Because playing Tetris is a visuospatial cognitive task, it competes for the brain’s resources with flashbacks – which are sensory-perceptual, visuospatial mental images – and so it can disrupt the reconsolidation of traumatic memories. We also reconsolidate memories as we’re falling asleep, in what is called the brain’s hypnagogic state. In a 2000 study published in the journal Science, participants who played Tetris for two hours a day reported drifting off to visions of Tetris pieces tumbling and rotating.
Not all videogames have this effect; one 2010 study found that playing the PC game Pub Quiz significantly increased trauma flashbacks. And in 2016, when researchers experimented with having participants play before watching a traumatic film, this didn’t prevent traumatic memories from forming in the first place.
I have never dreamed of Crystal Quest.
Wave 11 – Bane (300 points)
Other games reward the player’s impulse to glean, like Lucy and Ethel: to clear the game space by gathering and consuming. Just think of Pac-Man cheerfully gobbling Pac-Dots. It’s satisfying to watch his maze steadily empty – along with that of his faster-moving feminist girlfriend, Ms Pac-Man – and to see them catch those delicious ghosts.
In Crystal Quest I find myself striving to pick up as many bombs and points as possible, so I can build my smart arsenal and hoard lives. Wave 11 is a crucial tipping point; after this level, it takes twice the number of points to get an extra life. The Bane is the highest-scoring nasty so far, but even after it’s killed, the bouncing bombs it drops can’t be destroyed. The screen fills with these kinetic gumdrops, like Pac-Dots gone rogue.
The game displays the player’s resources at the top of the screen. There is always a ritualistic pause in the action after the completion of each wave, during which you watch your time bonus being tallied against a black screen, and extra lives added as your score increases.
This liminal space is the game’s black mirror, its oasis, its hypnagogic state. Between levels, lulled by the whirring digits of the bonus counter, you can assess what you have gleaned so far, drifting into more abstract contemplation of the gameplay elements and your interactions with them.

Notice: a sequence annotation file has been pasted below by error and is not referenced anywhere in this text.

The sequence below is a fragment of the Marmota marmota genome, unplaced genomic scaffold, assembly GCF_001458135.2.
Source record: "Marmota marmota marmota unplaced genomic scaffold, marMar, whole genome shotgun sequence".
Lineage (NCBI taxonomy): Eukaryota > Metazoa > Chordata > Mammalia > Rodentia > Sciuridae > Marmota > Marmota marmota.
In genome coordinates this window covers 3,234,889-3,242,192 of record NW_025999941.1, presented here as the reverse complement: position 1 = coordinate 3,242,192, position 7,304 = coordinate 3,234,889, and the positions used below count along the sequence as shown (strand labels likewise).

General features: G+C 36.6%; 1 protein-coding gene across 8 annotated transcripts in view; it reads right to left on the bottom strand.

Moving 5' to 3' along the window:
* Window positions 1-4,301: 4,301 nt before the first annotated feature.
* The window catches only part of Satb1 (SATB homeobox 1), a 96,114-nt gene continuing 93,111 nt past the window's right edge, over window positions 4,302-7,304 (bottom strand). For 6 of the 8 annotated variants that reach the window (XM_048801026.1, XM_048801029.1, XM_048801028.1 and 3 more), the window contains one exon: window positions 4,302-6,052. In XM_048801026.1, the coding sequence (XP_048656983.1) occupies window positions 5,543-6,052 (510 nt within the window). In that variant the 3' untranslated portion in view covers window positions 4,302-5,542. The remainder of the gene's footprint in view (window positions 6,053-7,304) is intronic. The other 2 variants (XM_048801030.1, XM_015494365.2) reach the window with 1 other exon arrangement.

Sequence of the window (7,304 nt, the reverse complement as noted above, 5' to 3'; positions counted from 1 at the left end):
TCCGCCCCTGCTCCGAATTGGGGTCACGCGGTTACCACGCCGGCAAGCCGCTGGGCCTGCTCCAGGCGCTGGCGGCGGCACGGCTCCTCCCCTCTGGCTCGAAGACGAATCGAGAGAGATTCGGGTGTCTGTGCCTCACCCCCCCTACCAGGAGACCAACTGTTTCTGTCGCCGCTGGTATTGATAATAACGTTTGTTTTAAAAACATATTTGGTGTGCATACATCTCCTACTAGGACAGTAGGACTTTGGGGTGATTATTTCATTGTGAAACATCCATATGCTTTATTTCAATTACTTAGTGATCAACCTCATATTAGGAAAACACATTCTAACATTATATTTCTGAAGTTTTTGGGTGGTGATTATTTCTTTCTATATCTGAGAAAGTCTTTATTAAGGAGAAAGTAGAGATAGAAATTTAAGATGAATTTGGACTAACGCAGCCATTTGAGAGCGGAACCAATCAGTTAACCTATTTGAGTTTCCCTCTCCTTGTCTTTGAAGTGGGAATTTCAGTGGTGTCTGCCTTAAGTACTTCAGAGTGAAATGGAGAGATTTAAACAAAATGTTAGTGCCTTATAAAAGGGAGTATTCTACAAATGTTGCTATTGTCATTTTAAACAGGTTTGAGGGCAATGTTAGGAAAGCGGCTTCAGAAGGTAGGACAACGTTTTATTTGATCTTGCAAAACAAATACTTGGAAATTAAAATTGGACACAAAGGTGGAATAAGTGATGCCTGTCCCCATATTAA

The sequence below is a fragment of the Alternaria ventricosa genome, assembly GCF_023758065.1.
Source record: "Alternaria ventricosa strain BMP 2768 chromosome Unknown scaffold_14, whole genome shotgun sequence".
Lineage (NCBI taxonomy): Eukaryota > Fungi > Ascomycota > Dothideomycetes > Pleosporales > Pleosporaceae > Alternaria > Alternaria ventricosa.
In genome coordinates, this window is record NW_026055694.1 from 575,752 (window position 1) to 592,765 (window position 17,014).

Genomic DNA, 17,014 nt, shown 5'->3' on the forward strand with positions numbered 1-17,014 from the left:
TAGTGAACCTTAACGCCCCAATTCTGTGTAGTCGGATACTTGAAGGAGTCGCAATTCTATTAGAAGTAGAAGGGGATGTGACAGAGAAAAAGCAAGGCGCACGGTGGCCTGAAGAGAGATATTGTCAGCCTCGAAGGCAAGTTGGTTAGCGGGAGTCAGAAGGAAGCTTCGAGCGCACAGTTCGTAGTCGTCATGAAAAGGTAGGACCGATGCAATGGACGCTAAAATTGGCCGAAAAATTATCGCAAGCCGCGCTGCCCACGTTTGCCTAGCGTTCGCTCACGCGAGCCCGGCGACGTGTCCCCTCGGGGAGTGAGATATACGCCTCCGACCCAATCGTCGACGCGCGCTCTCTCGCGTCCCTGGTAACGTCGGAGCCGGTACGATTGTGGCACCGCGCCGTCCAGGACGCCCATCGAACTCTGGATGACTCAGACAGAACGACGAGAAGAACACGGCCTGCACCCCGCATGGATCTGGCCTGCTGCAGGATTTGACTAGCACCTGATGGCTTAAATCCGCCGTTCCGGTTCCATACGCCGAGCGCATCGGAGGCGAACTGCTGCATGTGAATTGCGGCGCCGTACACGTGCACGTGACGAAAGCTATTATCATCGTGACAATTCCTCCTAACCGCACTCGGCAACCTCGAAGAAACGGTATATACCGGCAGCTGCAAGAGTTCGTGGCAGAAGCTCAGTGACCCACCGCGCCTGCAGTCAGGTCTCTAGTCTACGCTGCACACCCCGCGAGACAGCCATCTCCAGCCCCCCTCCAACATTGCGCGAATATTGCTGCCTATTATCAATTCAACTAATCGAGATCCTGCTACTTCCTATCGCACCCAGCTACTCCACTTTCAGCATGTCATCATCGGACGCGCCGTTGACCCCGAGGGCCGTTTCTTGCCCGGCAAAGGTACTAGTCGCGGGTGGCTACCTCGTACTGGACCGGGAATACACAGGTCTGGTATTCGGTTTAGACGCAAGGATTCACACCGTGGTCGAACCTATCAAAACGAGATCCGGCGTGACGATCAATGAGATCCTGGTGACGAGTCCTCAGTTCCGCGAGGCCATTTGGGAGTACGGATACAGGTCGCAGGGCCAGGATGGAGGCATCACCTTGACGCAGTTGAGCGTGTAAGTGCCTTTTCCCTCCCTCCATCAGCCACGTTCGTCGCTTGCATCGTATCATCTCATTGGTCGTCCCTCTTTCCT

Writer Jeffrey Goldsmith lost six weeks of his life to playing Tetris, cloistering himself away from society to master the game. Once he had beaten it, Tetris lost its compulsive grip on him entirely. Goldsmith later described this period in a 1994 Wired article headlined ‘This Is Your Brain on Tetris’: ‘I wondered if Tetris wasn’t some sort of electronic drug – a pharmatronic.’
In Dan Ackerman’s 2016 book The Tetris Effect – named after a term Goldsmith coined in his Wired article – Ackerman distinguishes the lure of videogames from social media addiction, which depends on getting little dopamine hits of personal validation from the inter-personal transaction of likes and notifications.
‘The pharmatronic effect of Tetris is better explained by the hypnotic rhythms of the game and its simple, geometric patterns,’ Ackerman writes, ‘with the constant stream of immediate closed-loop feedback hooking unconscious triggers into the waking mind.’
Satirist Charlie Brooker is interested more broadly in the way screen technologies situate us in a zone ‘between delight and discomfort’. Much as Rod Serling had earlier conceptualised this liminal space as The Twilight Zone, Brooker’s speculative anthology TV series Black Mirror asks, in Brooker’s words: ‘If technology is a drug – and it does feel like a drug – then what, precisely, are the side-effects?’
Writing in The Guardian in 2011, Brooker explained: ‘The “black mirror” of the title is the one you’ll find on every wall, on every desk, in the palm of every hand: the cold, shiny screen of a TV, a monitor, a smartphone.’
It’s shrewd to emphasise the quality a screen possesses when it’s turned off, reduced to pure form. Much as Canadian media theorist Marshall McLuhan argued that the ‘message’ of any new medium is the change it introduces to our habits and interactions, Brooker’s urging for us to consider a screen’s blank ‘screenliness’ stops us from being sidetracked by what is usually on the screen: the ‘content’ that so obsesses us.
So, the formal blankness of Black Mirror seeks a metacritique of screen culture, leaving media moments themselves to be obsessively dissected by ‘hot take’ and ‘explainer’ journalism. The screen becomes a thing that reflects: the playful and perverse media scenarios in Black Mirror act mainly as conduits for human feelings and moral choices.
Wave 13 – Zarklephaser (150 points)
In an influential 2007 paper, ‘Eight Ways Videogames Generate Emotions’, Jonathan Frome mapped two player roles – actor-participant and observer-participant – onto four types of emotional responses to videogames: narrative, game, ecological and artefact emotions.
Narrative emotions are reactions to a game’s setting, characters and events. Meanwhile, game emotions involve the player’s performance within the game. Frome calls them ‘emotions of competition … generated due to winning, losing, accomplishment, and frustration.’